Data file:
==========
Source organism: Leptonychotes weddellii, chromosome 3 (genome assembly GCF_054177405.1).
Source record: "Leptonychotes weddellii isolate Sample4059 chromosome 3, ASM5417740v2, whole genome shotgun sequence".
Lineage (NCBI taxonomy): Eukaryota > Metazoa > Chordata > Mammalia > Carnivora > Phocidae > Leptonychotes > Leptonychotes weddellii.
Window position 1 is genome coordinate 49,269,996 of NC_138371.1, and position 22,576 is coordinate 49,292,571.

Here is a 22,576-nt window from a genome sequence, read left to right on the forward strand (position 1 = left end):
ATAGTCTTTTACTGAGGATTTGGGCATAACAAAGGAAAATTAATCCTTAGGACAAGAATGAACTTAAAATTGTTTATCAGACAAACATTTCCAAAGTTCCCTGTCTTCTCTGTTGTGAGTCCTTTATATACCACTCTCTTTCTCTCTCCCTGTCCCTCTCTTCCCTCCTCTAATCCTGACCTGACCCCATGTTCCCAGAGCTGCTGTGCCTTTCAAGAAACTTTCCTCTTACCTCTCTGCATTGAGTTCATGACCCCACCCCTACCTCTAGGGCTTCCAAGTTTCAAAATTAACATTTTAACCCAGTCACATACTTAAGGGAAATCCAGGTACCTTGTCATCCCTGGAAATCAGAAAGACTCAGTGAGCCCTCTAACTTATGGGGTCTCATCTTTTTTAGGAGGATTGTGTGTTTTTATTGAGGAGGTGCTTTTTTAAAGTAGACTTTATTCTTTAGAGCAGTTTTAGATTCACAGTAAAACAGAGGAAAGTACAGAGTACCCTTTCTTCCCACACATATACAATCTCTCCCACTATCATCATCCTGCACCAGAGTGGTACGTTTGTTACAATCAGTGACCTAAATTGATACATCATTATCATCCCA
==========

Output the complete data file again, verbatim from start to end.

Source organism: Leptonychotes weddellii, chromosome 3 (genome assembly GCF_054177405.1).
Source record: "Leptonychotes weddellii isolate Sample4059 chromosome 3, ASM5417740v2, whole genome shotgun sequence".
Lineage (NCBI taxonomy): Eukaryota > Metazoa > Chordata > Mammalia > Carnivora > Phocidae > Leptonychotes > Leptonychotes weddellii.
Window position 1 is genome coordinate 49,269,996 of NC_138371.1, and position 22,576 is coordinate 49,292,571.

Here is a 22,576-nt window from a genome sequence, read left to right on the forward strand (position 1 = left end):
ATAGTCTTTTACTGAGGATTTGGGCATAACAAAGGAAAATTAATCCTTAGGACAAGAATGAACTTAAAATTGTTTATCAGACAAACATTTCCAAAGTTCCCTGTCTTCTCTGTTGTGAGTCCTTTATATACCACTCTCTTTCTCTCTCCCTGTCCCTCTCTTCCCTCCTCTAATCCTGACCTGACCCCATGTTCCCAGAGCTGCTGTGCCTTTCAAGAAACTTTCCTCTTACCTCTCTGCATTGAGTTCATGACCCCACCCCTACCTCTAGGGCTTCCAAGTTTCAAAATTAACATTTTAACCCAGTCACATACTTAAGGGAAATCCAGGTACCTTGTCATCCCTGGAAATCAGAAAGACTCAGTGAGCCCTCTAACTTATGGGGTCTCATCTTTTTTAGGAGGATTGTGTGTTTTTATTGAGGAGGTGCTTTTTTAAAGTAGACTTTATTCTTTAGAGCAGTTTTAGATTCACAGTAAAACAGAGGAAAGTACAGAGTACCCTTTCTTCCCACACATATACAATCTCTCCCACTATCATCATCCTGCACCAGAGTGGTACGTTTGTTACAATCAGTGACCTAAATTGATACATCATTATCATCCCA